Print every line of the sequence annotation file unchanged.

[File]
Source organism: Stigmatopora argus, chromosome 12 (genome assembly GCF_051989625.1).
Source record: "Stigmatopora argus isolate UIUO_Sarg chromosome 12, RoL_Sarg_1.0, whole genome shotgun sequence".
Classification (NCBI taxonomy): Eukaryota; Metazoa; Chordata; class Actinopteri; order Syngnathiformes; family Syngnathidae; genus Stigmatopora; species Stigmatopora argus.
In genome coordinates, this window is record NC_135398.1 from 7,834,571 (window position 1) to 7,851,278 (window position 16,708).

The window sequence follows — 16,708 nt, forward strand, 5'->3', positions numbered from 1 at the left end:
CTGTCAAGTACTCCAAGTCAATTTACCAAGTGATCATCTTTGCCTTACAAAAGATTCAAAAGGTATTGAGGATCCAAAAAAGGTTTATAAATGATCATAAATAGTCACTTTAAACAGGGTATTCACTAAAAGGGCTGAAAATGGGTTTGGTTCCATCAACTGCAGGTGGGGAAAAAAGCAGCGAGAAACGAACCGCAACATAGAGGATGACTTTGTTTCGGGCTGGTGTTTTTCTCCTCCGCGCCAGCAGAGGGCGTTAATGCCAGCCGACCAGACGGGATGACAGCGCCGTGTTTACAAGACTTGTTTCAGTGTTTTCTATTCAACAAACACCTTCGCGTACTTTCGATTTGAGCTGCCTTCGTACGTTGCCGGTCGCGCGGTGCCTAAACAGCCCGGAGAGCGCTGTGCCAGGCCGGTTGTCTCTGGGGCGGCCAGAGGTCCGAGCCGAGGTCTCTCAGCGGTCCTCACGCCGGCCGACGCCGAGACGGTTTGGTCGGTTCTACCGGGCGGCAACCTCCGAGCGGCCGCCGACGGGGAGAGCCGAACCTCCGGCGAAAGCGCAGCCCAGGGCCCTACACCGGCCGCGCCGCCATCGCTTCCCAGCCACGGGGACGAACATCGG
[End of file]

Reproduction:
Source organism: Stigmatopora argus, chromosome 12 (genome assembly GCF_051989625.1).
Source record: "Stigmatopora argus isolate UIUO_Sarg chromosome 12, RoL_Sarg_1.0, whole genome shotgun sequence".
Classification (NCBI taxonomy): Eukaryota; Metazoa; Chordata; class Actinopteri; order Syngnathiformes; family Syngnathidae; genus Stigmatopora; species Stigmatopora argus.
In genome coordinates, this window is record NC_135398.1 from 7,834,571 (window position 1) to 7,851,278 (window position 16,708).

The window sequence follows — 16,708 nt, forward strand, 5'->3', positions numbered from 1 at the left end:
CTGTCAAGTACTCCAAGTCAATTTACCAAGTGATCATCTTTGCCTTACAAAAGATTCAAAAGGTATTGAGGATCCAAAAAAGGTTTATAAATGATCATAAATAGTCACTTTAAACAGGGTATTCACTAAAAGGGCTGAAAATGGGTTTGGTTCCATCAACTGCAGGTGGGGAAAAAAGCAGCGAGAAACGAACCGCAACATAGAGGATGACTTTGTTTCGGGCTGGTGTTTTTCTCCTCCGCGCCAGCAGAGGGCGTTAATGCCAGCCGACCAGACGGGATGACAGCGCCGTGTTTACAAGACTTGTTTCAGTGTTTTCTATTCAACAAACACCTTCGCGTACTTTCGATTTGAGCTGCCTTCGTACGTTGCCGGTCGCGCGGTGCCTAAACAGCCCGGAGAGCGCTGTGCCAGGCCGGTTGTCTCTGGGGCGGCCAGAGGTCCGAGCCGAGGTCTCTCAGCGGTCCTCACGCCGGCCGACGCCGAGACGGTTTGGTCGGTTCTACCGGGCGGCAACCTCCGAGCGGCCGCCGACGGGGAGAGCCGAACCTCCGGCGAAAGCGCAGCCCAGGGCCCTACACCGGCCGCGCCGCCATCGCTTCCCAGCCACGGGGACGAACATCGG